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Civil unrest, frustrated performances and a thrilling decision – you just cannot beat it

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In The Flying Music Company v Theatre Entertainment, the High Court considered whether a contract to put on “Thriller Live” in Greece had been frustrated by civil unrest. It also covered whether a personal guarantee was supported by consideration and/or voidable for duress. A counterclaim for unjust enrichment and quantum issues were also considered.

In May 2010, Flying Music, signed a contract with Theatre Entertainment to stage performances of Michael Jackson’s “Thriller Live” in Greece in June that year. May to June 2010 was a period of civil unrest and economic upheaval in Greece. Ticket sales were poor and the end of the run was cancelled. Theatre Entertainment failed to meet its payment obligations and a personal guarantee in respect of outstanding payments was signed by Vanessa and Michail Adams who were managing directors of Flying Music.

Was the contract frustrated?

The doctrine of frustration recognises the situation in which, without default by either party, circumstances would render performance of a contractual obligation “radically different” from what was contemplated by the contract (Davis v Fareham). Key to the doctrine, however, is the balance between the demands of justice and the allocation of the risk of unexpected events in a commercial contract.  The evidence showed that the situation in Greece was already bad when the contract was signed. Although the situation did not improve, the prolonging of the existing bad state of affairs did not amount to the “radically different” circumstances required for a frustrating event.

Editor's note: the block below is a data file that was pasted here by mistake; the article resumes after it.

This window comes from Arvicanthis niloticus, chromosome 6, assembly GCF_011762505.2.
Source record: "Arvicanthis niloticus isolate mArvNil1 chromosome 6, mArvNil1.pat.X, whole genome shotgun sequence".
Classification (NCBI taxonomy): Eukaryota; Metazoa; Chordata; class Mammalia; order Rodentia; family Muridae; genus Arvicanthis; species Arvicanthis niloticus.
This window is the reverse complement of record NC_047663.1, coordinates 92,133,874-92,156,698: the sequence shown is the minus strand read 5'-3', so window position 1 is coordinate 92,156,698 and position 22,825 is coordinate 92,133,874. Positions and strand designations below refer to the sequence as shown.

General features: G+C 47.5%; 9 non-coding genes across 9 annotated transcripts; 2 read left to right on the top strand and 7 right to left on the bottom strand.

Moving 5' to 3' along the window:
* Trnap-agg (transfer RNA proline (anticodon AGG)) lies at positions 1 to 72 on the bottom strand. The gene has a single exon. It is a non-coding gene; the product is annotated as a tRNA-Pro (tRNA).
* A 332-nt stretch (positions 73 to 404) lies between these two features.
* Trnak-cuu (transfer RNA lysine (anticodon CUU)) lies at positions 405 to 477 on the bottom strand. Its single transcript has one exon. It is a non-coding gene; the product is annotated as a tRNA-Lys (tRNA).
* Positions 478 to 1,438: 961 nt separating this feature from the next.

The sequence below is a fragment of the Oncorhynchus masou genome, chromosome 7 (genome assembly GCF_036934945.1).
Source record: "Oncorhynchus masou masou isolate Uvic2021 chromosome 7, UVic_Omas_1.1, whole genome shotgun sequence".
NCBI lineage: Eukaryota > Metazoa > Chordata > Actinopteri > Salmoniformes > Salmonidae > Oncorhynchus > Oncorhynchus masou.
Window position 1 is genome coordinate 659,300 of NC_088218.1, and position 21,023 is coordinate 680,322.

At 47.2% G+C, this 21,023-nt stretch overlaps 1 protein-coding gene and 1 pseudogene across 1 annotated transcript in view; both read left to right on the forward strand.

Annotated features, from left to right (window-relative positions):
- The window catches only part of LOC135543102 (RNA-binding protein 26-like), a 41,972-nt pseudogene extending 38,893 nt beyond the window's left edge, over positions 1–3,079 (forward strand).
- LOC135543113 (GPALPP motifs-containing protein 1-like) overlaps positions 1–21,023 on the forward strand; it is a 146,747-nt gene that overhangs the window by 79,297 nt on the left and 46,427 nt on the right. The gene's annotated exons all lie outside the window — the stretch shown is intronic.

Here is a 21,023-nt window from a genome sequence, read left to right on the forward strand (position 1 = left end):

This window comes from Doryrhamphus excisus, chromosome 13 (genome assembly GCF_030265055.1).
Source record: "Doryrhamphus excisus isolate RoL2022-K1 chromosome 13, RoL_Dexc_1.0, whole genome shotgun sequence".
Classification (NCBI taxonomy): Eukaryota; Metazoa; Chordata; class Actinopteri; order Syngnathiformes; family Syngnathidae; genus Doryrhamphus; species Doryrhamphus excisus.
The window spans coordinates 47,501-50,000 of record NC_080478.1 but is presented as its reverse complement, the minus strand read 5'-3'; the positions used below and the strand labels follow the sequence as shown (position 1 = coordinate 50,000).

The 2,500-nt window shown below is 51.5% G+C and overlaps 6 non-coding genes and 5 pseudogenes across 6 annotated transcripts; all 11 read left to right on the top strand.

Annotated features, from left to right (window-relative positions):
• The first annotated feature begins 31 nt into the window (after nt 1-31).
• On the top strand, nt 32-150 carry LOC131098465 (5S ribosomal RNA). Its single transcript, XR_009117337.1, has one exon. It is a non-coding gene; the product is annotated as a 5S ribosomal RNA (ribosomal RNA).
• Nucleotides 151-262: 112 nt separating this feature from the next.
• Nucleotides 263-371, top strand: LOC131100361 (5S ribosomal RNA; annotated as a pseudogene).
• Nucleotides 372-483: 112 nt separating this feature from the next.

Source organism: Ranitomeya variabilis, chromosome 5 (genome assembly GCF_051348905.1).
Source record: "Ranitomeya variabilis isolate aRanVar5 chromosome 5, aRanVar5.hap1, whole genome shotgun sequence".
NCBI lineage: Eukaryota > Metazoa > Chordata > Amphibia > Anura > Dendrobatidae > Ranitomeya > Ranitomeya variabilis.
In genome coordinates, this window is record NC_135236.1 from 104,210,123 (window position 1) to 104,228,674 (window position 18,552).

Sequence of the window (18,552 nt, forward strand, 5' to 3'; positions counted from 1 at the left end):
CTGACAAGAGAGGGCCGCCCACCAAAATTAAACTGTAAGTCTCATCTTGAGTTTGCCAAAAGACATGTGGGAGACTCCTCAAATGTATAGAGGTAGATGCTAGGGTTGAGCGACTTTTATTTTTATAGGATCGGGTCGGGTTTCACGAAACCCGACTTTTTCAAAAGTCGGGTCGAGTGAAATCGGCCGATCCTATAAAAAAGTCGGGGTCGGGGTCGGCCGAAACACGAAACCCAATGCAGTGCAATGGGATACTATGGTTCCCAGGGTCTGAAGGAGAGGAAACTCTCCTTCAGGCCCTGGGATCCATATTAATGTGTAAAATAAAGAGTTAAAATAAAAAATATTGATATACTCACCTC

Issue of the guarantee

Flying Music was entitled to exercise its rights to cancel performances due to non-payment by Theatre Entertainment. In not exercising this right and allowing the performances to continue, Flying Music gave sufficient consideration to support the guarantee.

The doctrine of duress is based on threat. Flying Music’s threat to stop future performances if the guarantee was not signed was lawful and within its rights, considering that Theatre Entertainment was in arrears. The court followed CTN Cash and Carry v Gallaher, which found that although a lawful act can amount to duress, in a situation such as that between Flying Music and Vanessa and Mikhail Adams, where the parties are not in a protected relationship but conducting arm’s length commercial dealings, the conduct by Flying Music would not amount to duress.

Since the allegations of frustration and duress had failed, the counterclaim for unjust enrichment also failed. Flying Music was entitled to the money it had received under the contract and the guarantee.